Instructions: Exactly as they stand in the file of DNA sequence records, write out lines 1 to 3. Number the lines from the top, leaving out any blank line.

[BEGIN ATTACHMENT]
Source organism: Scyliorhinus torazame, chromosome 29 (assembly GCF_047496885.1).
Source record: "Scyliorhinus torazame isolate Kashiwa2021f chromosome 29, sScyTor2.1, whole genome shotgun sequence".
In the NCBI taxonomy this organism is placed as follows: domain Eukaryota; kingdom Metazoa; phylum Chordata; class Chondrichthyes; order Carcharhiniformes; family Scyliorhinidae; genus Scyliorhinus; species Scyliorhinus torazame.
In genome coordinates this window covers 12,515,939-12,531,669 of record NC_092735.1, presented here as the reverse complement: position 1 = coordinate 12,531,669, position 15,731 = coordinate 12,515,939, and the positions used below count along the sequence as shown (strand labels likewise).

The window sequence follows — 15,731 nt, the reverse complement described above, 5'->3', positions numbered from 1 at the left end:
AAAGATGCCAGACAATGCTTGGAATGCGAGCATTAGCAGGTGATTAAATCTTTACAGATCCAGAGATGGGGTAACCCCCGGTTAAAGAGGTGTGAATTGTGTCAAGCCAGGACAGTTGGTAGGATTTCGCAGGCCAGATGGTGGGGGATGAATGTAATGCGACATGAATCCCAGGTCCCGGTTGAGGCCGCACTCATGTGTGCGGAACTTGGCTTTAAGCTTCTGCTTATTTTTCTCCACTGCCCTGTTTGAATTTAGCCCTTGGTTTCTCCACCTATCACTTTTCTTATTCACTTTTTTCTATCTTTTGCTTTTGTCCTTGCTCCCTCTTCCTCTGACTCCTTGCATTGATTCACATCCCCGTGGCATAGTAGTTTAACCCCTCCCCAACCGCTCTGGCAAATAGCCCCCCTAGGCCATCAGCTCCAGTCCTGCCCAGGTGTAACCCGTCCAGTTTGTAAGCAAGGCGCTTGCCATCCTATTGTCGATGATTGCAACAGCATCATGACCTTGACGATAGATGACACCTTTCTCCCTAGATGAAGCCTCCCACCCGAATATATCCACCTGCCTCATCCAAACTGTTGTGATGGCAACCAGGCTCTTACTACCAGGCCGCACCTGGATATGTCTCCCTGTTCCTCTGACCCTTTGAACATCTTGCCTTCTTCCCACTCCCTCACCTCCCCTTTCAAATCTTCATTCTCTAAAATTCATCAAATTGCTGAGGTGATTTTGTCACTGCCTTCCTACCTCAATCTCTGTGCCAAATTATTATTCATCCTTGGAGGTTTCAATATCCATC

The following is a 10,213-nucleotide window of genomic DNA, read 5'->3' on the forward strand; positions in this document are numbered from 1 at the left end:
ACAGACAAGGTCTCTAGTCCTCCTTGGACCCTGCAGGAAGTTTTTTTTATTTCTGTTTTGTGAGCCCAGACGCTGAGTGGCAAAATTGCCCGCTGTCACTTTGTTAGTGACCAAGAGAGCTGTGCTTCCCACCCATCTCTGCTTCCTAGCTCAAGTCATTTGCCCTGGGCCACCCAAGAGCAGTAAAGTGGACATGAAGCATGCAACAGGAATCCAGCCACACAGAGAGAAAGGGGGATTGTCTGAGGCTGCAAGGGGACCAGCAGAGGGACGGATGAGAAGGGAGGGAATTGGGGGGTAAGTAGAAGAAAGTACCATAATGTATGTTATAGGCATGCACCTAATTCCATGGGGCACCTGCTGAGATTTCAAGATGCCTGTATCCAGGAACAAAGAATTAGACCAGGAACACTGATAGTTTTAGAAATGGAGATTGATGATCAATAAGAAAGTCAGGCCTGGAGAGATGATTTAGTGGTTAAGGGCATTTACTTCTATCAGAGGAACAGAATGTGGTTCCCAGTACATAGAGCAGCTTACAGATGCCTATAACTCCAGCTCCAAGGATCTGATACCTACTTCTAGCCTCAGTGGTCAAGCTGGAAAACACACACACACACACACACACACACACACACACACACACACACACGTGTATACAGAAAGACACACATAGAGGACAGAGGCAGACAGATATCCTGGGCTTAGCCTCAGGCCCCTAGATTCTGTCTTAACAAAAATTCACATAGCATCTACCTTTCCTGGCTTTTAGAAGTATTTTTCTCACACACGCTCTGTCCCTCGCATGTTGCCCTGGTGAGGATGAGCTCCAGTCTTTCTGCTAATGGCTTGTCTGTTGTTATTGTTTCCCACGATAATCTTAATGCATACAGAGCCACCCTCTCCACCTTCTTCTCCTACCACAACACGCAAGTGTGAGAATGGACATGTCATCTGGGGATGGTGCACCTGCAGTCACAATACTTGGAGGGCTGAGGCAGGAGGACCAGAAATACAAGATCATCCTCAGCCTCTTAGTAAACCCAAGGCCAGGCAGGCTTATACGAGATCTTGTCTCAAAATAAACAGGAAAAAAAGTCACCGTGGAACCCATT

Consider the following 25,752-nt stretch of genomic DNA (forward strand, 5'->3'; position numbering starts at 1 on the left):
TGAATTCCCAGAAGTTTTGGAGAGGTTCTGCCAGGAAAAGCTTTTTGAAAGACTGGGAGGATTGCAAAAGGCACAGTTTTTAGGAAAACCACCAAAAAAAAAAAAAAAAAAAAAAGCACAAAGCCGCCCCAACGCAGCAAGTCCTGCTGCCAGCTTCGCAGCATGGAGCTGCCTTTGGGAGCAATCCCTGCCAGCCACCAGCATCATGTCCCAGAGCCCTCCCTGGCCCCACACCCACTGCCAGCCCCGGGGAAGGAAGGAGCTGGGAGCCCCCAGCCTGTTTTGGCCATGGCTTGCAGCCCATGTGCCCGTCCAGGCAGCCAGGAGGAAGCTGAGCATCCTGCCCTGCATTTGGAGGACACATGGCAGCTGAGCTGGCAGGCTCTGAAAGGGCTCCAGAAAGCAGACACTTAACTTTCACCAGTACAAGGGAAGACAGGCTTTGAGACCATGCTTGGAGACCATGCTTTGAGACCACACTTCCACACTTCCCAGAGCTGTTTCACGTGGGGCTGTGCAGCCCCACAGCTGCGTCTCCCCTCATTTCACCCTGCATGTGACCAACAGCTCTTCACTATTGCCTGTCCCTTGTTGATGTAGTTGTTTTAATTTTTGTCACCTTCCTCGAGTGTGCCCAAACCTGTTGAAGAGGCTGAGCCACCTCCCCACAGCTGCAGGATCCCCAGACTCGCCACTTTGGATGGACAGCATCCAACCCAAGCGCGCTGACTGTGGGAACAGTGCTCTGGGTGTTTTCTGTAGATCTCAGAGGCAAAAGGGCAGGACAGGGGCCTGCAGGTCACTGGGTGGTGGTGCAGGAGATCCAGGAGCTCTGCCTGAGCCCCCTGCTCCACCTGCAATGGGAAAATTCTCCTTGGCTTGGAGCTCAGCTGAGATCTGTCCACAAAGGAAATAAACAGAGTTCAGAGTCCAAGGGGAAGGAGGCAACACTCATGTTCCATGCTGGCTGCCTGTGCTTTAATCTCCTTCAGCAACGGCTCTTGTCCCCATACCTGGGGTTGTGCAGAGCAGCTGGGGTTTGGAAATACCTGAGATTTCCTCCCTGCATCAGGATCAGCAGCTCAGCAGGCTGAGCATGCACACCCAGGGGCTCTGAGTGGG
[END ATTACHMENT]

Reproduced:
Source organism: Scyliorhinus torazame, chromosome 29 (assembly GCF_047496885.1).
Source record: "Scyliorhinus torazame isolate Kashiwa2021f chromosome 29, sScyTor2.1, whole genome shotgun sequence".
In the NCBI taxonomy this organism is placed as follows: domain Eukaryota; kingdom Metazoa; phylum Chordata; class Chondrichthyes; order Carcharhiniformes; family Scyliorhinidae; genus Scyliorhinus; species Scyliorhinus torazame.